Medical Ethics PHIL 148 @ Binghamton University, Sum 11


News Article: Euthanasia

French Woman Who Sought Euthanasia Dies

What would you do if you were faced with a medical crisis that was both terminal and painful but did not have the legal consent to perform voluntary active euthanasia? Would you just accept your fate or would you do something to change it? How would you react if you knew that the country that you loved so dearly denied you of this luxury and watched as you suffered with this unbearable illness until your dying day? What would you do then? Would you be subjected to suicide (in physically taking your own life) or would you endure in an excruciatingly painful death (that can otherwise be viewed as passive euthanasia)?

No one really knows what happened that day. Chantal Sebre was found dead in the chambers of her own home in the French town of Plombieres-les-Dijon in eastern France one Wednesday afternoon. According to the news, she was only 52 years old and was suffering from a very rare form of cancer called esthesioneuroblastoma. As rare as they come, the effects of this illness was said to have contributed to her lost of eye sight, nose and tastes senses during the last eight years of what appeared to have been her miserable life. What make matters even worse is that the excruciating pain that Sebre felt in her eye (for the tumor had caused her nose to swell several sizes beyond its original size and her eye to be pushed out of its socket) could not be contained by morphine because of its dominant side effects. This led Sebre to the only possible choice she felt had; the only choice that could stop her physical and mental torture for good: active euthanasia. The French courts, however, denied this request and that is what, I believe, led to her death (local authorities are still unsure of how she died).

What attracted me to this news article was the “before and after picture” that accompanied it. The facial tumor had completely disoriented this woman’s face and I was curious about the story that followed. One could only imagine the amount of pain she endured by just looking at the photo. Despite the fact that her autonomy was completely disregarded this case also makes me question the moral and medical ethics behind the practice of French doctors. It’s understandable that in this country the practice of euthanasia is not encouraged or enforced but something could have certainly been done to relieve this patient of her pain. I mean isn’t that what medial subjects are suppose to do? Aren’t they suppose to find other alternatives to the current problem? The news article doesn’t really go into detail but it appears as if she received a court order stating that she couldn’t be grants rights in taking her own life and was just left to die (without the help any physician). This clearly dissatisfies the viewpoints of self-determination in Brook’s argument about the use and need for euthanasia. His concept clearly justifies autonomy but I wonder if it would be safe to say so in this case because of the fact euthanasia isn’t practiced at all in France?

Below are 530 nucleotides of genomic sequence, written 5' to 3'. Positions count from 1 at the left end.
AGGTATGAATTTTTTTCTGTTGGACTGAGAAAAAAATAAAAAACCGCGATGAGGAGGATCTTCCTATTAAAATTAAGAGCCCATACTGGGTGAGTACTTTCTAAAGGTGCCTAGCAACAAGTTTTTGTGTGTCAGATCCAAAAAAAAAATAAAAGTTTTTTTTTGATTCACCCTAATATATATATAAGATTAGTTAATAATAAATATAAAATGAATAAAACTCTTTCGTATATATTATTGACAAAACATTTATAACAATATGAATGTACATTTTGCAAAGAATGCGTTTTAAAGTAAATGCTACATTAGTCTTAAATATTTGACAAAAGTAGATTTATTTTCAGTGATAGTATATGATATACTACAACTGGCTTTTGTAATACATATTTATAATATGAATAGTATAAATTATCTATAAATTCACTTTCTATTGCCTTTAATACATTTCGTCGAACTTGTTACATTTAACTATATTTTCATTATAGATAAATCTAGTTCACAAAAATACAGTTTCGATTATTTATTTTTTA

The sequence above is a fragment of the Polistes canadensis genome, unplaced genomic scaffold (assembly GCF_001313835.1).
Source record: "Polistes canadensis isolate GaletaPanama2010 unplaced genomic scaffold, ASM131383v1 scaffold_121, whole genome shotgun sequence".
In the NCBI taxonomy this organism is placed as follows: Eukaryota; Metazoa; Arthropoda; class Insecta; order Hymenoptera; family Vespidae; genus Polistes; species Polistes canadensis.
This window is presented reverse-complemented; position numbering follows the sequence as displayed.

Reading this article also brought another interesting concept to mind. Because the news article doesn’t state the exact cause of death I assume that one is granted permission to make assumptions about how Seibre died. If she were to have proceeded into taking her own life by say an overdose of pills, would it be wrong to describe the act as voluntary active euthanasia? After all, according to Gay and Williams’ definition of euthanasia one must have intentionally engaged in an act that is intended to lead to death. Therefore, will it be flawed to say that suicide and active euthanasia was essentially the same thing? If they are both medically induced by the uptake of drugs then what is the distinction?

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